If history is any guide, COVID-19 will continue to disrupt the world’s supply chain into the near future.  Scott Sheldon sees the following:

  • Q1/Q2
    • Companies continue to react to myriad shortages.
  • Q2/Q3
    • Companies increase inventory and ramp up production as shipping containers are repositioned globally.
    • Companies invest in supply chain visibility solutions.
  • Q3/Q4
    • Companies begin to think more strategically about overall network footprint and design.
    • Companies identify structural weaknesses and implement leading technologies such as machine learning, warehouse automation, augmented reality, gamification, etc. to offset labor impacts and focus on future-state needs.
    • Companies invest in capabilities to offset labor challenges and improve solutions focused on planning and visibility.

Don’t let this crisis go to waste.  Use the pandemic to spark a supply chain renaissance in your company.

Deepak Mavatoor, Managing Partner – Growth and Transformation, Head – Supply Chain and Plant Operations; Manufacturing, Auto and Industrial; Tata Consultancy Services

A supply chain without disruptions is not a supply chain! While COVID’s impact on supply chain –  up and down demand, resource shortages, etc., -  is unprecedented, let me restate what all practitioners know:  Supply chain disruptions are here to stay beyond COVID. So, it’s imperative for supply chain leaders to do better for the future in terms of readiness.  What could those actions be?

1. Build agility not rigidity: Segmentation of supply chain strategy - to introduce agility and velocity for the right business level decision making - is the single important step that leaders have to embrace to be ready for the future. Many organizations are still fans of a single, global supply chain strategy, which, while introducing uniformity (I prefer to call it rigidity), takes away the agility needed for product- and/or business unit-specific supply chain actions.  

2. It’s not “resiliency OR efficiency” but “resiliency AND efficiency”: Stop looking at supply chain as a cost bucket. Challenge the successful but legacy supply chain principles of lean – which are usually applied with the single overriding objective of squeezing costs - that may have inadvertently made value chains brittle and hence not resilient to accommodate today’s global supply chain characteristics. Thinking of resiliency and efficiency as mutually exclusive concepts is a myth. Identifying the most brittle elements of supply chain within every organization and then applying an element of cushion to increase resiliency would help organizations manage disruptions better. 

3. Invest in ecosystem: Any organization’s supply chain strength is directly related to the weakest supplier in the network. So, it’s imperative for leaders to invest in a collaborative ecosystem, enabled by digital technology, to create a level playing field and improve trust deficits between all tiers of supply chain. There is a general unwritten consensus that companies that invested in end-to-end collaborative processes and relationships did better during the pandemic than those who did not.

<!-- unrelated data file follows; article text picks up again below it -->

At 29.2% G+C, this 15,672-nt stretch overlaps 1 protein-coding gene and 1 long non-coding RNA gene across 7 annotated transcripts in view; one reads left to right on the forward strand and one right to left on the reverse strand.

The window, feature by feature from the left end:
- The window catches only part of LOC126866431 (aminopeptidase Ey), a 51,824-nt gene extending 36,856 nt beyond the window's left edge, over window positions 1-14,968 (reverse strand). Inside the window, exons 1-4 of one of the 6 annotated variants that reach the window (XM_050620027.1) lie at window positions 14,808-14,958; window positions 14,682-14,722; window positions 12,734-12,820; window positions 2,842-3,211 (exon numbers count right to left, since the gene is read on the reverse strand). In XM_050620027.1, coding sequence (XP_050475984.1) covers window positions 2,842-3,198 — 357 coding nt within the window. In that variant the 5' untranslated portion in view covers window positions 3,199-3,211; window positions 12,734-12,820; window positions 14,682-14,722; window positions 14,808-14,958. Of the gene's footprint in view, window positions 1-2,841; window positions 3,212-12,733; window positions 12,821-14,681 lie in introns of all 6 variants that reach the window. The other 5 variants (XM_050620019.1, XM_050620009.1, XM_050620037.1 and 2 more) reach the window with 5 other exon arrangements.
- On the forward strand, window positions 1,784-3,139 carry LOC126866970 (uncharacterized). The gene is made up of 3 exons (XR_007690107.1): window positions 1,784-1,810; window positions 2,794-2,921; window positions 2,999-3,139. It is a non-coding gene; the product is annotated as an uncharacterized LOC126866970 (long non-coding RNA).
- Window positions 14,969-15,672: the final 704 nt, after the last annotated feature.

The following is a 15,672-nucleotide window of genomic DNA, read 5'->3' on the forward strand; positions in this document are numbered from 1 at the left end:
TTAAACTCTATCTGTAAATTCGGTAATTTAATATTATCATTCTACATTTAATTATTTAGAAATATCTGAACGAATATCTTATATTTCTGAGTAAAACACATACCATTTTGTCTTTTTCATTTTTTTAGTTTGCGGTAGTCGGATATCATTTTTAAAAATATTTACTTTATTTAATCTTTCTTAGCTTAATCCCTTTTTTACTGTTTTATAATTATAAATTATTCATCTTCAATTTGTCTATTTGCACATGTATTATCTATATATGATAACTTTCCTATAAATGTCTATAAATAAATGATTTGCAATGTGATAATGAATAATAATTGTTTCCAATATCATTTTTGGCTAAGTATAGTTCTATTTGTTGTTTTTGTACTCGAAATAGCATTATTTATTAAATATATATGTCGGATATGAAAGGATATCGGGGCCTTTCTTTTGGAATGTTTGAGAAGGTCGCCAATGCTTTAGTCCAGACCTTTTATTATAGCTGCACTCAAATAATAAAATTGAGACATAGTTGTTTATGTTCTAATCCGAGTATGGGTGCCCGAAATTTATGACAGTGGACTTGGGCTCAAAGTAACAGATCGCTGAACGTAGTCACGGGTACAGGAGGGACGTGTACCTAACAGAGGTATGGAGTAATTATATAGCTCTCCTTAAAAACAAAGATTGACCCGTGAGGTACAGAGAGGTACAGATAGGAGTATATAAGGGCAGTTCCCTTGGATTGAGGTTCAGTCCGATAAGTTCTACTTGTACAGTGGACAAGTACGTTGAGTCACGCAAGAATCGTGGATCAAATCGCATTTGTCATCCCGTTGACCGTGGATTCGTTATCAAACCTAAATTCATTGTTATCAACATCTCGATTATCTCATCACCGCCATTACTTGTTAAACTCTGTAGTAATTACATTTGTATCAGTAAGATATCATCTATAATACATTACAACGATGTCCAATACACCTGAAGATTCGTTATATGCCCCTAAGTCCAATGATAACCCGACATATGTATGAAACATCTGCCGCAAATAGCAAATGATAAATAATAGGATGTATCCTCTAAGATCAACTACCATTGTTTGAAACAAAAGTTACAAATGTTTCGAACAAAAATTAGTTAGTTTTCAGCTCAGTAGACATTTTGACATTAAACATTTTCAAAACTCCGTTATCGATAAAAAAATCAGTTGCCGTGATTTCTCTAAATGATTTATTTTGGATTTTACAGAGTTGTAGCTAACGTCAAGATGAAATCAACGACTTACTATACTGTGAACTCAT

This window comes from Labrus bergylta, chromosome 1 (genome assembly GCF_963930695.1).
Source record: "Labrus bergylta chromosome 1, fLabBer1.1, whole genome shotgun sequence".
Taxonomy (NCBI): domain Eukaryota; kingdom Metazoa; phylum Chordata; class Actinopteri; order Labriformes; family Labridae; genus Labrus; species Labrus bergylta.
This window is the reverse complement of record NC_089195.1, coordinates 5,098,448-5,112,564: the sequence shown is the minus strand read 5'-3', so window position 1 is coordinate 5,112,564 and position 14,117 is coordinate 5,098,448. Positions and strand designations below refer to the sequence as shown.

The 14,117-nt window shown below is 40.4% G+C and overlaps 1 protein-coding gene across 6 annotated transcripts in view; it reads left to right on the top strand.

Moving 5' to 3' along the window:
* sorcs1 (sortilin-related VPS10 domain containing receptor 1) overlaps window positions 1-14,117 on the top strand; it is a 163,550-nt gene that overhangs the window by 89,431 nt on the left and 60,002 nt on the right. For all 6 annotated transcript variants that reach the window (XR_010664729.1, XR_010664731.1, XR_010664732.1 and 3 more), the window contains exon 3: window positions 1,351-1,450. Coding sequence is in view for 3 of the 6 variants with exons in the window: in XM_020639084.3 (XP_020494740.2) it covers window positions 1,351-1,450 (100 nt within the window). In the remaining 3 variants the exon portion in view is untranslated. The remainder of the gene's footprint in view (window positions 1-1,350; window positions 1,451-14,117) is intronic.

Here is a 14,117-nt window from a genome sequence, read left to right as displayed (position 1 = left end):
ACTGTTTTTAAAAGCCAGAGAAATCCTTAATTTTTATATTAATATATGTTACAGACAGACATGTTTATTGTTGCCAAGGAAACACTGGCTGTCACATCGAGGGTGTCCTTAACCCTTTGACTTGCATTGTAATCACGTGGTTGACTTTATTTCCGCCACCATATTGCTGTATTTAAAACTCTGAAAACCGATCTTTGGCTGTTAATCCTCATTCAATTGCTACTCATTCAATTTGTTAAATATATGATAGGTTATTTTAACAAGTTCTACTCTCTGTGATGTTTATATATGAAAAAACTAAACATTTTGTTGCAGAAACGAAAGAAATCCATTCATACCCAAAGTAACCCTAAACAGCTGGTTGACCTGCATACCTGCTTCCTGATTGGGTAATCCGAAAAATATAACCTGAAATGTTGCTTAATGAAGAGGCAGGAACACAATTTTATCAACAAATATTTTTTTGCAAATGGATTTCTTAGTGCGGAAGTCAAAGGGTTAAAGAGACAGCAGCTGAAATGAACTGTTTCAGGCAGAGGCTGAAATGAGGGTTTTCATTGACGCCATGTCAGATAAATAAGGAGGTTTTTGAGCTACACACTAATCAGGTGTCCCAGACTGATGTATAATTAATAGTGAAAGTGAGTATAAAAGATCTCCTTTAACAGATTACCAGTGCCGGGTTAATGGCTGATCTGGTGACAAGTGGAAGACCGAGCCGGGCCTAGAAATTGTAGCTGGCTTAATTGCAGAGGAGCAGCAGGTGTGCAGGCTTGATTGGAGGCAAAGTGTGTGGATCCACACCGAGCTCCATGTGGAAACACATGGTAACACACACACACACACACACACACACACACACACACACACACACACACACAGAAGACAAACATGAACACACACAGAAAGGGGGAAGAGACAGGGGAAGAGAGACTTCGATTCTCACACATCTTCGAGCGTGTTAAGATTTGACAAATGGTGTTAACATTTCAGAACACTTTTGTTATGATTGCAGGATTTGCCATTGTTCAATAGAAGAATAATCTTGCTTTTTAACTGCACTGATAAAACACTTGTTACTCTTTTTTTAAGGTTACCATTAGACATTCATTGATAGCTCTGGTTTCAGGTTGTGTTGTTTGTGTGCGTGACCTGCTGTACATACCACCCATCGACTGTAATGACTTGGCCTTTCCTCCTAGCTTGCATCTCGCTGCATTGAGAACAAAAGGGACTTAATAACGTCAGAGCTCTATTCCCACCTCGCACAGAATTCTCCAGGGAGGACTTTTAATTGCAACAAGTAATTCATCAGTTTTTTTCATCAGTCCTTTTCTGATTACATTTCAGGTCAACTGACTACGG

Klaus Imping, Partner and CEO, mSE Solutions

I expect to see an increasing emphasis on supply chain predictability at the C-level in most companies, coupled with a willingness to invest in systems and people to better handle disruption. There’ll be a shift from lean to agile supply chain operations so that the supply network is optimized for efficiency as well as responsiveness. This will go together with a drive towards more efficient and more effective business processes, which will be supported by interoperable technology. The supply chain winners of these crises will be able to collaborate across the internal and external silos. There will be greater use of sensing technologies to better predict and integrate disruptive macro events into supply chain planning. Company accounts may have specific supply chain risk assessments undertaken by independent auditors.

Will we see the end of the bullwhip effect?  I doubt it…

But we will likely see a fundamentally changed business landscape in the future. The supply chain disruptions of 2020 have continued to disrupt seasonal business upsides. This will create cash flow challenges for producers and retailers. The inflationary pressure induced by these challenges and macro-economic policy decisions will have a profound impact on consumer preferences. The winners will be able to recognize the signals for impending disruptions, pro-actively mitigate these before they occur, and take advantage of the business upsides to overtake their competition.

John Sharkey, Chief Operating Officer, Spinnaker SCA